• physical control of system could still be remote e.g. via group policy objects overwriting registry settings
roles associated with information management security
Roles associated with Information Management & Security
  • Senior Management
    • ultimate responsibility for maintaining information security of organisational data…
  • Designated Information Security Officer/Manager
    • responsible for maintaining the security of the organisation’s information systems
  • Owner (of data)
    • assigns permissions to data depending on sensitivity and value to the organisation
more roles associated with security of organisational data
More Roles associated with Security of Organisational Data
  • Custodian
    • assigns permissions to data objects using organisational security infrastructure
  • User
    • perform work tasks in accordance with organisational information security policy
  • Auditor
    • monitors environment for security compliance and violation
principle of least privilege and combating collusion
“Principle of Least Privilege” and combating Collusion
  • Principle of least privilege can be applied to administrators
    • no one administrator should have sweeping powers…
  • This means an administrator can only cause widespread damage through “collusion”
    • “the act of convincing others to participate in unethical, security-compromising, and possibly illegal activity”
  • In the interests of security, organisations must take strong steps to prevent collusion…
auditing monitoring
Auditing & Monitoring
  • Gathering information to check what is/was going on…
    • auditing - digital information environment
    • monitoring - the physical environment
  • Purpose – relating to IS policy :
    • verify compliance
    • detect intrusions & policy violations…
functional control types that can be set by group policy
Functional Control types that can be set by Group Policy
  • Directive
    • guidance - how to comply e.g. EU Directives
  • Preventative
    • prevent or discourage violations (e.g. of policy)
  • Detective
    • detect violations e.g. intrusion detection systems
  • Corrective
    • detect & put system back to previous state
  • Recovery
    • more extensive version of “correct”; restores state
security internal auditing
Security (Internal) Auditing
  • Testing procedures devised to ensure compliance with policy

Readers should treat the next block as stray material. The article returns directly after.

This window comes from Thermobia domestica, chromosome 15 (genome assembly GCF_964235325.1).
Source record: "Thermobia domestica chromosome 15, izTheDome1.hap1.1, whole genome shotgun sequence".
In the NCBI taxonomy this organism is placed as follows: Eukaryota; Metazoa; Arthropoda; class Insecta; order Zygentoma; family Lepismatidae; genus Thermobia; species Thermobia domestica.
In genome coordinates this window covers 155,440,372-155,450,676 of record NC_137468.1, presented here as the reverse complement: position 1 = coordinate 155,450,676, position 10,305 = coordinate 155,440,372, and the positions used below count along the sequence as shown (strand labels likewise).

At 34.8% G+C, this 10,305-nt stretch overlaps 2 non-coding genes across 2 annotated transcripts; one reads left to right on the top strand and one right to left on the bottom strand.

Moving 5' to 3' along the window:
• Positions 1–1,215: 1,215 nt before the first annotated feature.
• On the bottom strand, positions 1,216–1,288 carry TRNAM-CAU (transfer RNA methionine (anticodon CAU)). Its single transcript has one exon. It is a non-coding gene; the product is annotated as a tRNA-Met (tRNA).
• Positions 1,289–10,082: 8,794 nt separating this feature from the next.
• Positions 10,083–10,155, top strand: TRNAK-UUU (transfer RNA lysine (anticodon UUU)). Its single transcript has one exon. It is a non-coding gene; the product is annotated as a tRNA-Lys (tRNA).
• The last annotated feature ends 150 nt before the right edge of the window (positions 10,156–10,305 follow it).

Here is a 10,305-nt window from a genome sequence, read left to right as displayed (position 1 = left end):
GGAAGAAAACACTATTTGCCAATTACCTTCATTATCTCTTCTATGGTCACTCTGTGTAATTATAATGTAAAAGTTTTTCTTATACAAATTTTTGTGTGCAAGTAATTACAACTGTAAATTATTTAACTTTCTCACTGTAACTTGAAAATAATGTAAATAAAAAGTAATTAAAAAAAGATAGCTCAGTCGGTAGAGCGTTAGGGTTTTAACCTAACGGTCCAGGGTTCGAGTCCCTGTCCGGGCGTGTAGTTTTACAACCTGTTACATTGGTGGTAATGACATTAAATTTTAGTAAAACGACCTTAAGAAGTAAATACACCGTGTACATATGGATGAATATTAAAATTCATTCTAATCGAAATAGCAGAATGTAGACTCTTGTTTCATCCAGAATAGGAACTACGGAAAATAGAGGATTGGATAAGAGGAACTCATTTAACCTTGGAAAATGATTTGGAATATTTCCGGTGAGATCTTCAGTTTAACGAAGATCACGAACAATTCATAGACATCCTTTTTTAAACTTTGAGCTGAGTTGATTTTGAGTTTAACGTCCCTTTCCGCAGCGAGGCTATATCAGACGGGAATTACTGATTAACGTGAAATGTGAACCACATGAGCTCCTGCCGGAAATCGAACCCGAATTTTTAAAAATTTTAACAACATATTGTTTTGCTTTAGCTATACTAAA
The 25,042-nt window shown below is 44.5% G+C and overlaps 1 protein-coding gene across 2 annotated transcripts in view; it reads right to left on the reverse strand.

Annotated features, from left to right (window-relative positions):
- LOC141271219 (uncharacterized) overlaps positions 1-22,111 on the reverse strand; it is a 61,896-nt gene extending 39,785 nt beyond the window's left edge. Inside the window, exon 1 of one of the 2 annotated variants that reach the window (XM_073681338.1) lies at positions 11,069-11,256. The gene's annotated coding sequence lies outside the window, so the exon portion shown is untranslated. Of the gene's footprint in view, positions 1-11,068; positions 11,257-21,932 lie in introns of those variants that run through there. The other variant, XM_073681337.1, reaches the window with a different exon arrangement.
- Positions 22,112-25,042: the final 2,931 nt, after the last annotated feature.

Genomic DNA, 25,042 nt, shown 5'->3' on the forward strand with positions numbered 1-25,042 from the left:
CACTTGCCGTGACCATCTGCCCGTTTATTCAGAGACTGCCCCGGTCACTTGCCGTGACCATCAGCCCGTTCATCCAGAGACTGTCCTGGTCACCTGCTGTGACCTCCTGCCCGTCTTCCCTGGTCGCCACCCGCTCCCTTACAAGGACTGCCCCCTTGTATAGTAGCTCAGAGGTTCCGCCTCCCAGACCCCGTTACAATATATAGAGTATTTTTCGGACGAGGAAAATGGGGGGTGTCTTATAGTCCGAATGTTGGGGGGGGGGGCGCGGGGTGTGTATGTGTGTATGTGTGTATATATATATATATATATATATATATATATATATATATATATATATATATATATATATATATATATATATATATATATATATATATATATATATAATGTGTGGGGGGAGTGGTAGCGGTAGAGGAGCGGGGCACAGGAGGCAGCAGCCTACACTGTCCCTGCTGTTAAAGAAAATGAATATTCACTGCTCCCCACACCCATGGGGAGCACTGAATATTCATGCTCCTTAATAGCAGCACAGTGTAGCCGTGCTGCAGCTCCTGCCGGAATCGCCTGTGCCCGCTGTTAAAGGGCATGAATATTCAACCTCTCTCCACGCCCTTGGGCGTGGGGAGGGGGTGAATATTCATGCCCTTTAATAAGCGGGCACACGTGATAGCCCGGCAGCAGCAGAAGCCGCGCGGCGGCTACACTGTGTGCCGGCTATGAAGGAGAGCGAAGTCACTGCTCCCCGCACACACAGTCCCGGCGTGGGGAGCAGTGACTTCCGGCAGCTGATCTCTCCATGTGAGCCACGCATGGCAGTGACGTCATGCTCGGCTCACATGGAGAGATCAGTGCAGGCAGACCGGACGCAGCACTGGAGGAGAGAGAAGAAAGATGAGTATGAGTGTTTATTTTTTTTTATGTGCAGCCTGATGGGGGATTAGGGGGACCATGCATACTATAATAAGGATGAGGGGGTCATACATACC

• at operations level, the mechanism for putting procedures into practice
      • should be consistent
      • should take place on regular basis…
  • Goal:
    • problem identification
    • problem resolution
      • minimise risk
      • prevent reoccurrence
      • prevent system downtime
physical auditing tools
Physical Auditing Tools
  • CCTV
    • physical environment monitoring
    • someone needs to physically look at the recorded video
  • Keystroke monitoring
    • check for abuse or impersonations
  • Dumpster diving
    • checking litter bins, etc.
system auditing tools
System Auditing Tools
  • Traffic/Trend Analysis
    • watching for communication patterns…
    • reveals user ID, data volumes & sending times
    • can detect covert channels
  • Event monitoring/auditing
    • events monitored and type of monitoring controlled through group policies
    • operating system provides a record by saving details to audit logs
  • Real time analysis
    • on the look out for particular events
    • sends “alerts” when such events have been detected
useful auditing tools
Useful Auditing Tools
  • Intrusion Detection/Prevention
    • checks for (attempted) breaches of security policy
    • makes sure attempted breaches are not successful (e.g. using strong authentication, traffic filters)
  • Illegal Software Monitoring
    • checking for installation of unapproved software that could make the environment insecure
ethical hacking
“ethical hacking”
  • Hacking Activities include…
    • war dialling”
      • gathering modem dialling data
    • sniffing
      • collecting network packets
        • reading header data to produce statistical data
        • possibly reading packet payload
        • can even recreate packets with different (spoof) IP address
    • eavesdropping